It should be obvious by now that what most of the US candidates on the moderate left are calling for is not state ownership (socialism in the most used sense) and only very partial ownership or control of the means of production, limited to education and health care. The moderate right believes that intelligent and flexible regulation, together with minimum bureaucracy and modest redistribution might work better. Both sides—or rather all sides—of the debate are necessary, lest in our ignorance and unhampered enthusiasm we make old or new mistakes and squander the huge progress already made. Or get on a slippery slope that will take us to the annoyingly proverbial Venezuela or to robber-baron Russia.

Given a better understanding of the terms “capitalist” and “socialist,” how might a classical free-market liberal or commonsense libertarian respond to capitalism’s problems of redistribution and externalities?

Modestly redistributive policies to deal with inequality are already in place, but are highly wasteful and inefficient. More might or might not help. Exciting possibilities mooted among the people themselves include an entirely unlegislated further expansion of corporate concepts of worker ownership, stock sharing, cooperatives on the Spanish Mondragon model, well-paid gig systems, and in the aftermath of COVID, work at home and the renewal of cottage industry. If the current social services programs could be replaced by a universal basic income, as some argue, many current distortions of the marketplace would disappear. Starving and ill-educated people make poor workers and poor consumers. Education is crucial, but much of the current state system is obviously broken and people are turning to alternative schooling of various types: home, charter, cooperative, private, and virtual. The ideological battle for local environmentalism has been more or less won. The efficiency of capitalism, seeking higher profits by exploiting renewable energy sources and former waste products, and by the miniaturization and customization of industry, is gradually reducing the ecological burden in many parts of the northern hemisphere. The northern forests are returning.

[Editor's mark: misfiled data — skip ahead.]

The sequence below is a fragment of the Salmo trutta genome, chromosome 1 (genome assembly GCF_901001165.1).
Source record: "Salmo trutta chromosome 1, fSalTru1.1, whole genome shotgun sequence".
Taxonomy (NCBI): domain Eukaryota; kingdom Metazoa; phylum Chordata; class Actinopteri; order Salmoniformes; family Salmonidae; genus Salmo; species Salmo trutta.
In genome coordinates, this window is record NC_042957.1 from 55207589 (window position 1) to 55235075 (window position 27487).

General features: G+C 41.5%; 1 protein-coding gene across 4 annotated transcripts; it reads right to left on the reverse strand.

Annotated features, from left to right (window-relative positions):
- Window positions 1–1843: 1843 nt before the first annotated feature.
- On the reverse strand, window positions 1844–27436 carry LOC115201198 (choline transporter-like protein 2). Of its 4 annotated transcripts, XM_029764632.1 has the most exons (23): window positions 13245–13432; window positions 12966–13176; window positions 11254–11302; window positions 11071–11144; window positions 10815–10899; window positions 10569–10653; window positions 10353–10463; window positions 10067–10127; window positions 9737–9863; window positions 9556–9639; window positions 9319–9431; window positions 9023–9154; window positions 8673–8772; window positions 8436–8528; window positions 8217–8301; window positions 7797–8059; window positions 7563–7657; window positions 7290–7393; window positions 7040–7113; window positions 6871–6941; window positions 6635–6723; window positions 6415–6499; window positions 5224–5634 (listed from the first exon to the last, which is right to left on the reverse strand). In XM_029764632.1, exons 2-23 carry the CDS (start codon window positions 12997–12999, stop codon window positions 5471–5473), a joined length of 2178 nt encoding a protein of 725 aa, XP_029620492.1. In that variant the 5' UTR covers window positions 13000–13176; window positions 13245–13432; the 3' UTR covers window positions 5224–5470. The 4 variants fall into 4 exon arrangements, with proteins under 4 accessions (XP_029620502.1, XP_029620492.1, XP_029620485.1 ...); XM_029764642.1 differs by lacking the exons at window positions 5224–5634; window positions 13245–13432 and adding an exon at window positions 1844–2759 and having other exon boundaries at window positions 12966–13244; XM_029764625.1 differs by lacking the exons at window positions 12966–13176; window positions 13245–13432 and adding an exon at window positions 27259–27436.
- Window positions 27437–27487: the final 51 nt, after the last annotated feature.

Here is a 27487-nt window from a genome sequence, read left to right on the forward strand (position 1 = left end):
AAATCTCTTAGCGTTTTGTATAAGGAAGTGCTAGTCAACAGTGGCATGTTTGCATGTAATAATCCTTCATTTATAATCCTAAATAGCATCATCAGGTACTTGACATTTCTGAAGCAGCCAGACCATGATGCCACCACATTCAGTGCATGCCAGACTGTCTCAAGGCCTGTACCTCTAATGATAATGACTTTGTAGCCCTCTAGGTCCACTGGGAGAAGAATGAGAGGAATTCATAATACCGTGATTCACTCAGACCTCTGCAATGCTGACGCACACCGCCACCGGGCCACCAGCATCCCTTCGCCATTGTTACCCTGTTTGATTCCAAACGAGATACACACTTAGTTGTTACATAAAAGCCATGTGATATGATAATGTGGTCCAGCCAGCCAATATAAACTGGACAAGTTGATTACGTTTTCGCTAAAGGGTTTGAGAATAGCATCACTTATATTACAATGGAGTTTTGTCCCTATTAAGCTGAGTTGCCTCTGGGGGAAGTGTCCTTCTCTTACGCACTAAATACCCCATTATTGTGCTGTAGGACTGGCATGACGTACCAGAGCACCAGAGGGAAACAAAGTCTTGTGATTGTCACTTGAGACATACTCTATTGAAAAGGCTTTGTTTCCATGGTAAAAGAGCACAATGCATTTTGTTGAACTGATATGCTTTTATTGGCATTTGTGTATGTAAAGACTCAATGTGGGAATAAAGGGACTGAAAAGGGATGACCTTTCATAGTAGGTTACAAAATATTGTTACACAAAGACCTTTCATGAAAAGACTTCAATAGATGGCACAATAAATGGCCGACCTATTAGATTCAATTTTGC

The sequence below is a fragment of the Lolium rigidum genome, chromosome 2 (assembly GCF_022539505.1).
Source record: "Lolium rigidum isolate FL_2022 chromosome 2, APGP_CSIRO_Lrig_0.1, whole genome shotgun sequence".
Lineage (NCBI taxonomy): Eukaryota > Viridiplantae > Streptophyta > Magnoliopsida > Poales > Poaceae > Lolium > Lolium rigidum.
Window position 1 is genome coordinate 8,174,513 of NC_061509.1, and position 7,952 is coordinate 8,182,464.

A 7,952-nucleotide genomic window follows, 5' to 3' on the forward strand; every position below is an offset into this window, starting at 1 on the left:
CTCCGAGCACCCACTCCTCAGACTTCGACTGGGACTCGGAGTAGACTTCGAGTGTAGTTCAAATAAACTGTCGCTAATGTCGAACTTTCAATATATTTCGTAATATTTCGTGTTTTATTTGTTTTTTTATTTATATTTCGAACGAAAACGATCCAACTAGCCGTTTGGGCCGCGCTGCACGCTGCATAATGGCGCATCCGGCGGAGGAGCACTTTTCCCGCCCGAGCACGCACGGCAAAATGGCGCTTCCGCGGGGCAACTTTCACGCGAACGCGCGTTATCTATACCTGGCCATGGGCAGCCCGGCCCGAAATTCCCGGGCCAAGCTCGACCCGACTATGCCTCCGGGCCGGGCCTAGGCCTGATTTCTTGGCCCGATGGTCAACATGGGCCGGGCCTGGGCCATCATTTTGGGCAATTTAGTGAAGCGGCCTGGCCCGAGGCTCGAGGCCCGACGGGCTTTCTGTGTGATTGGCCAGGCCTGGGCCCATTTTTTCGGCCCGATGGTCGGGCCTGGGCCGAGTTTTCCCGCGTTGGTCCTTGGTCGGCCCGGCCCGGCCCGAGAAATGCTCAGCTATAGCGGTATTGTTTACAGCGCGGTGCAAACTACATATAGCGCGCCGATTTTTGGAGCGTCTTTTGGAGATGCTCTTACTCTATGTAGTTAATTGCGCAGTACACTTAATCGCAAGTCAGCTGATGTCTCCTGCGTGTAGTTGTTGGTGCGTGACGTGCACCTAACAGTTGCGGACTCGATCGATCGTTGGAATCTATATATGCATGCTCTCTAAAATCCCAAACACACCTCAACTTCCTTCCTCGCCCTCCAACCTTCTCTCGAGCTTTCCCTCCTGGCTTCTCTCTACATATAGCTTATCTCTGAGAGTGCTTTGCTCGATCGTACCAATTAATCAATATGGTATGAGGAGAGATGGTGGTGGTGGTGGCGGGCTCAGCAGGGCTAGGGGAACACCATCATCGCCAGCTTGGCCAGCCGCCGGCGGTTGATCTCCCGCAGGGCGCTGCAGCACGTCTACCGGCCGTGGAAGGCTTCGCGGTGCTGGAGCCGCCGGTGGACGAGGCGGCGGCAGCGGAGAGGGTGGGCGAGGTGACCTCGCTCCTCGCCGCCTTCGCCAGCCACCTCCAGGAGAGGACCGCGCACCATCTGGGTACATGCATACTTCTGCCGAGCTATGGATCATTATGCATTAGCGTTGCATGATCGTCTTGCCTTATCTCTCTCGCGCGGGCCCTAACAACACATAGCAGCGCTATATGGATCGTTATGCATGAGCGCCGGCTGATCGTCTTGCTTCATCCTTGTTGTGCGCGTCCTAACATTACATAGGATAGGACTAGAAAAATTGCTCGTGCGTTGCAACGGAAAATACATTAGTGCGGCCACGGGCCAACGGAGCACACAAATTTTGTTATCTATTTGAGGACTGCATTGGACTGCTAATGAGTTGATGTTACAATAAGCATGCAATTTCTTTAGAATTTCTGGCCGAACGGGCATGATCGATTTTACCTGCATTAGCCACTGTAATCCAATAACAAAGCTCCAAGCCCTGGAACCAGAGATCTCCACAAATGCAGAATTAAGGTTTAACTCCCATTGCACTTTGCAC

The free-market liberal or moderate libertarian I have postulated might in this light come to some odd insights. One might be that the current administration has adopted several radically anti-capitalist policies characteristic of left-wing and socialist governments: restrictions on immigration and the free flow of labor; the suppression of minority populations; protectionist restrictions on trade; mercantilist economics; nationalism and group identity politics; attacks on the Press; blatant philistinism; and the custom of mass rallies and enthusiastic propaganda. Its support is demographically similar to Lenin’s during the Russian revolution. “Populism” is in a sense the new socialism.

The libertarian argument might be that we should let civil society itself sort out the problem of inequality; many of the extremely rich in the US are convinced of its evil, culturally committed to reversing it, and actively supporting ameliorative efforts in medicine, education, media, etc. The Law is now fully alerted to the problems that our racist human nature has created by mass incarceration and the war on drugs. Trump and the far Left, not-so-strange bedfellows, could hamper the indigenous emergence of better forms of voluntary redistribution, and the evolution of the law and economic system to correct the ill effects of inequality and externalities.

Progressives would clearly take a different view. But a clear understanding of the linguistic struggle over the meaning of key terms like socialism and capitalism could help find a common vocabulary so that the debaters would not be speaking past each other. Perhaps the traditional humanities might be useful after all.